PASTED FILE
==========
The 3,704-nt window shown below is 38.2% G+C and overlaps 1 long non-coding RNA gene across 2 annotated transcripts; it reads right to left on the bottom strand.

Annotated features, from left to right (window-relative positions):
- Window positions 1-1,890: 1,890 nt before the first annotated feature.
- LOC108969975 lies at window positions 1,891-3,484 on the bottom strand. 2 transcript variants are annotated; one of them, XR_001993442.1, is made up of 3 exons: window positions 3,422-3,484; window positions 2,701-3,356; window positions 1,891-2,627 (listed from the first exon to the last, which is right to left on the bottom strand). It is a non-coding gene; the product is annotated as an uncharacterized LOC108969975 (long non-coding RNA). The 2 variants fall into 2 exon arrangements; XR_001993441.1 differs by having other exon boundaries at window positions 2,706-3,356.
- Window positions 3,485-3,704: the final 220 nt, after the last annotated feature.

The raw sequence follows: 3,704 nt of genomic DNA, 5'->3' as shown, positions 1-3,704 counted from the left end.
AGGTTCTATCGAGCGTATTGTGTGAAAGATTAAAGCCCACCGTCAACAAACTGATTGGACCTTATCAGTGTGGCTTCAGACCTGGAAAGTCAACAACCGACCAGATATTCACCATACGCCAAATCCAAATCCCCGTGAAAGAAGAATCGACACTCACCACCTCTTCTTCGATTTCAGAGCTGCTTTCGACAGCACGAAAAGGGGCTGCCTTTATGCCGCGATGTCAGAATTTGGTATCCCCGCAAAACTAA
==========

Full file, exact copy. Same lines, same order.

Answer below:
The 3,704-nt window shown below is 38.2% G+C and overlaps 1 long non-coding RNA gene across 2 annotated transcripts; it reads right to left on the bottom strand.

Annotated features, from left to right (window-relative positions):
- Window positions 1-1,890: 1,890 nt before the first annotated feature.
- LOC108969975 lies at window positions 1,891-3,484 on the bottom strand. 2 transcript variants are annotated; one of them, XR_001993442.1, is made up of 3 exons: window positions 3,422-3,484; window positions 2,701-3,356; window positions 1,891-2,627 (listed from the first exon to the last, which is right to left on the bottom strand). It is a non-coding gene; the product is annotated as an uncharacterized LOC108969975 (long non-coding RNA). The 2 variants fall into 2 exon arrangements; XR_001993441.1 differs by having other exon boundaries at window positions 2,706-3,356.
- Window positions 3,485-3,704: the final 220 nt, after the last annotated feature.

The raw sequence follows: 3,704 nt of genomic DNA, 5'->3' as shown, positions 1-3,704 counted from the left end.
AGGTTCTATCGAGCGTATTGTGTGAAAGATTAAAGCCCACCGTCAACAAACTGATTGGACCTTATCAGTGTGGCTTCAGACCTGGAAAGTCAACAACCGACCAGATATTCACCATACGCCAAATCCAAATCCCCGTGAAAGAAGAATCGACACTCACCACCTCTTCTTCGATTTCAGAGCTGCTTTCGACAGCACGAAAAGGGGCTGCCTTTATGCCGCGATGTCAGAATTTGGTATCCCCGCAAAACTAA